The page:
November 14, 2007

Bhutto: 'The Terror Of His Own Illegitimacy'

Benazir Bhutto attacks Pervez Musharraf in today's Washington Post as a man afraid to confront Islamists but all too eager to oppose democrats. The former Prime Minister calls Musharraf a dictator who had the opportunity to side with freedom and democracy, but instead remained consistent with his past actions and clung to power for his own personal reasons. If the West wants a fight against al-Qaeda and the Taliban, Bhutto warns that they have backed the wrong horse:

Musharraf knows how to crack down against pro-democracy forces. He is, however, unwilling or unable to track down and arrest Osama bin Laden or contain the extremists. This is the reality of Pakistan in November 2007.

The only terror that Musharraf's regime seems able to confront is the terror of his own illegitimacy. This is the second time Musharraf has imposed martial law and the second time he has sacked judges since taking over the country in a coup in 1999. It was then that he first promised "to bring true democracy."

The election commission has promulgated election rolls judged illegitimate by Pakistan's Supreme Court and the National Democratic Institute for International Affairs. Some polling sites have been kept secret. Musharraf's political opposition is banned from campaigning or organizing and has been denied access to state-controlled media. We cannot meet, we cannot rally, and when we try to bring the people to the streets they are gassed, beaten and shot at with rubber bullets. This is not only a military dictatorship, it is a classic police state.

On top of a litany of assaults on the rule of law, the general has unilaterally amended the Army Act of 1952 to grant the army the power to try civilians in military courts. Courts-martial will operate by military rules in secret, and defendants are not allowed legal representation.

No attempt has been made to differentiate between average citizens and terrorism suspects associated with militant groups. Many believe that these laws were passed to intimidate pro-democracy forces, not to try terrorism suspects. This is the "democracy" that Musharraf envisages.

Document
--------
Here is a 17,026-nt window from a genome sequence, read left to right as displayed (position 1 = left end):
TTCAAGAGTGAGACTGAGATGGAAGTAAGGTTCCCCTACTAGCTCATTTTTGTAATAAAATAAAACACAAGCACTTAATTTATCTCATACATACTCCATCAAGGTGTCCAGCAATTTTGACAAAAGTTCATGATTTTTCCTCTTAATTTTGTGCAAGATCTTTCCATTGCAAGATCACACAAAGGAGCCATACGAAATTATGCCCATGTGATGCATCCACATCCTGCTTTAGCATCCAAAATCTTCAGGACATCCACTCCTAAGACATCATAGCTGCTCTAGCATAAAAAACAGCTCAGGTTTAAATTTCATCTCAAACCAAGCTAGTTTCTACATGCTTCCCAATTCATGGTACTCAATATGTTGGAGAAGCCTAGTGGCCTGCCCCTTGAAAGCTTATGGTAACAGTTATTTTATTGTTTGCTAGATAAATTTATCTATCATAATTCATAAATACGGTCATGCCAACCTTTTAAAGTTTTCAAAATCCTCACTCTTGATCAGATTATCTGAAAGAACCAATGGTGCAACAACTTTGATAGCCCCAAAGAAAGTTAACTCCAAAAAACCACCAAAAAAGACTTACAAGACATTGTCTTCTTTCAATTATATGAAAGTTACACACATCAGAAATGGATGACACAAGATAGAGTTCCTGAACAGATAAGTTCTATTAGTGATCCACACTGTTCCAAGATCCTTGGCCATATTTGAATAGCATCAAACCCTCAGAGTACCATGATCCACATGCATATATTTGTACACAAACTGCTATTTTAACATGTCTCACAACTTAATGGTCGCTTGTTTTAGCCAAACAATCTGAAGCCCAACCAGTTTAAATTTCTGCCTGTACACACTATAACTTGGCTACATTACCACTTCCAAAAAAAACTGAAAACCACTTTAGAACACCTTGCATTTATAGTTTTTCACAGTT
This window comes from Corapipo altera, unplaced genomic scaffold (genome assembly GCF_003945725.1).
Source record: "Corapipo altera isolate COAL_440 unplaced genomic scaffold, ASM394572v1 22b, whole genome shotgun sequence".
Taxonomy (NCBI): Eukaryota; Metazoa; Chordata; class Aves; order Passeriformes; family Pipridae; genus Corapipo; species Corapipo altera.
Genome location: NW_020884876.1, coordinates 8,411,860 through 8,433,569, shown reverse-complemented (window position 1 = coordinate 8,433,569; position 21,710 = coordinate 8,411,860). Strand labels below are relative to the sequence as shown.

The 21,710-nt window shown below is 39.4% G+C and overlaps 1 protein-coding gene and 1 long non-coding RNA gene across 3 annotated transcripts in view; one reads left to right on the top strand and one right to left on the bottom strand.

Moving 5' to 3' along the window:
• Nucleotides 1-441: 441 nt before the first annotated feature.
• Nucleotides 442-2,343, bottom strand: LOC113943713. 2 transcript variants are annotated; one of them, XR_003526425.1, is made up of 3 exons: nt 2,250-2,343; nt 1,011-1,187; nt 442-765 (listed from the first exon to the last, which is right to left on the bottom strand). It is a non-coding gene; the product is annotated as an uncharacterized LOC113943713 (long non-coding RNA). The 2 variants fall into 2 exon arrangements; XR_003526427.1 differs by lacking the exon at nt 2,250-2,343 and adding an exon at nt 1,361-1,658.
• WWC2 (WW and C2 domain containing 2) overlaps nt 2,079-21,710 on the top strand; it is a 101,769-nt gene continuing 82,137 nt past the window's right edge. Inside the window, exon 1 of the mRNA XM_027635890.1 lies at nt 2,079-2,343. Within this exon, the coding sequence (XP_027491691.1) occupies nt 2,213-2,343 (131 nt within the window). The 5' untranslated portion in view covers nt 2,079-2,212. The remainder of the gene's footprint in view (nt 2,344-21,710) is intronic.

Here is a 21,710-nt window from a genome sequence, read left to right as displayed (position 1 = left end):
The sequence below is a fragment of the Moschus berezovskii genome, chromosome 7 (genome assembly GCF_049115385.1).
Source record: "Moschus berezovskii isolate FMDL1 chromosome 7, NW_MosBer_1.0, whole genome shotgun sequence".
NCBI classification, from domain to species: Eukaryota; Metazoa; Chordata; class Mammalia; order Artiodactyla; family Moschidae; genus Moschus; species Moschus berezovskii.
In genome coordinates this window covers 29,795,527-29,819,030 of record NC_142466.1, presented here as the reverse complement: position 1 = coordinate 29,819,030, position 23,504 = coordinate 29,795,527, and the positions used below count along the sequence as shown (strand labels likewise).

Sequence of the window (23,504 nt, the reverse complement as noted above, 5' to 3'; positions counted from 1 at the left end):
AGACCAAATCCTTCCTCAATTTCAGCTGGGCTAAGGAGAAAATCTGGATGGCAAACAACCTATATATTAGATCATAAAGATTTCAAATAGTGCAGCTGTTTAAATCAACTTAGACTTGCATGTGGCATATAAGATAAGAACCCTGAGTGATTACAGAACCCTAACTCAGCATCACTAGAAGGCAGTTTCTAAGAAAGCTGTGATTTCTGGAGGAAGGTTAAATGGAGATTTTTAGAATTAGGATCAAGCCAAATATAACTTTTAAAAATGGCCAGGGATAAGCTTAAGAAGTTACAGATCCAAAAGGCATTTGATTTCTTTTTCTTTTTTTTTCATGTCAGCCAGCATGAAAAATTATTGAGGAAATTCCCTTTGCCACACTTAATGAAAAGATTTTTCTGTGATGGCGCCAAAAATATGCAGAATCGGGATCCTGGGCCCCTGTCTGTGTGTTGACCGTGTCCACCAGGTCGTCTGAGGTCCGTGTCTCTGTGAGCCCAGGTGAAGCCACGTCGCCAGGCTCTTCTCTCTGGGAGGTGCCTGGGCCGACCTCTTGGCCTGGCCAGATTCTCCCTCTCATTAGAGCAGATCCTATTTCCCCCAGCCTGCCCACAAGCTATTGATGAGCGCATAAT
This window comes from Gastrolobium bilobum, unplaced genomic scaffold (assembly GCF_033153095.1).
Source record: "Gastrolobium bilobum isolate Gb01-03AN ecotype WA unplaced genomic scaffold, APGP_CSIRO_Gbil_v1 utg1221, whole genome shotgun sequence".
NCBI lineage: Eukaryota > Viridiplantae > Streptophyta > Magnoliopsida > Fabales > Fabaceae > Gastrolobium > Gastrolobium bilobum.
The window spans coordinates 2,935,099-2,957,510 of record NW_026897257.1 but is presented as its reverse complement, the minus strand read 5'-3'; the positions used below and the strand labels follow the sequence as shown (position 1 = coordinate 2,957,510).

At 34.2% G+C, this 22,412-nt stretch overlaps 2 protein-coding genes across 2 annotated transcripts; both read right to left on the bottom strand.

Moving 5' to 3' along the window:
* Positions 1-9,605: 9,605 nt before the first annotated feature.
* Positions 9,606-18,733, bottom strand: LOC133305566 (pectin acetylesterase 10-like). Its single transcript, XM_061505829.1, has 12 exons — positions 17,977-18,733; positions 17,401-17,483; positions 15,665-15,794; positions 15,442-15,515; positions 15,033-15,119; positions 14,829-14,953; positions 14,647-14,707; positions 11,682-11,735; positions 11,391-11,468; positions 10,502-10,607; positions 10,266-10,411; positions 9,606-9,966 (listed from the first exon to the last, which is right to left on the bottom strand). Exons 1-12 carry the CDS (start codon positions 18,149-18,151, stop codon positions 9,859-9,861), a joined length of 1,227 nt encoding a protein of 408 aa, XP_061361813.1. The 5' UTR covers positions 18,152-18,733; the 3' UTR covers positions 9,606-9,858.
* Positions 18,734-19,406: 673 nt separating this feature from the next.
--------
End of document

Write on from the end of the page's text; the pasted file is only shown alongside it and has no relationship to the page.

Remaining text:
It's hard to argue with this description at the moment. Musharraf has reconfined Bhutto to house arrest rather than allow her to hold an assembly for her political party. The use of military courts to try people for their political activism renders Musharraf a military dictator and Pakistan a police state. Given the off-again, on-again nature of the fight that Musharraf has put up against the Taliban and AQ, it does seem that he's much more engaged in his battle to secure his personal power than in fighting radical Islamists.

However, Bhutto hasn't exactly made her opposition to Islamists very clear. She has openly suggested an alliance with them to overthrow Musharraf, and publicly stated that she would join with former Islamist PM Nawaz Sharif in order to end Musharraf's reign. While some of these conservative religious factions do not equate to the Taliban, some of them are certainly sympathetic to the radicals. Bhutto met with the leader of a coalition of these radicals to discuss potential political alliances. Bhutto appears to have transformed herself into an analog of Musharraf -- willing to fight a military dictator by aligning herself with murderous extremists.

Both Musharraf and Bhutto seem to be aiming for the same brass ring, and both want Western support to get it. Musharraf promises a war against the terrorists that he has yet to engage with any enthusiasm more than six years after 9/11, and Bhutto promises to deliver democracy with a coalition that includes the West's enemies. Sharif wants to return to Pakistan to overthrow Musharraf, and then Bhutto. And at the heart of all lies the nuclear weaponry that we cannot allow the radical Islamists to control.

All of the choices here are bad, but unfortunately, we cannot simply throw our hands in the air and walk away. Which choice best supports our national interest? It may be a situation in which we have to choose the least worst option -- and in this case, control of the nukes will have to be the first priority. That means Musharraf in the short term, but we have to press all sides to reach a settlement, and quickly.


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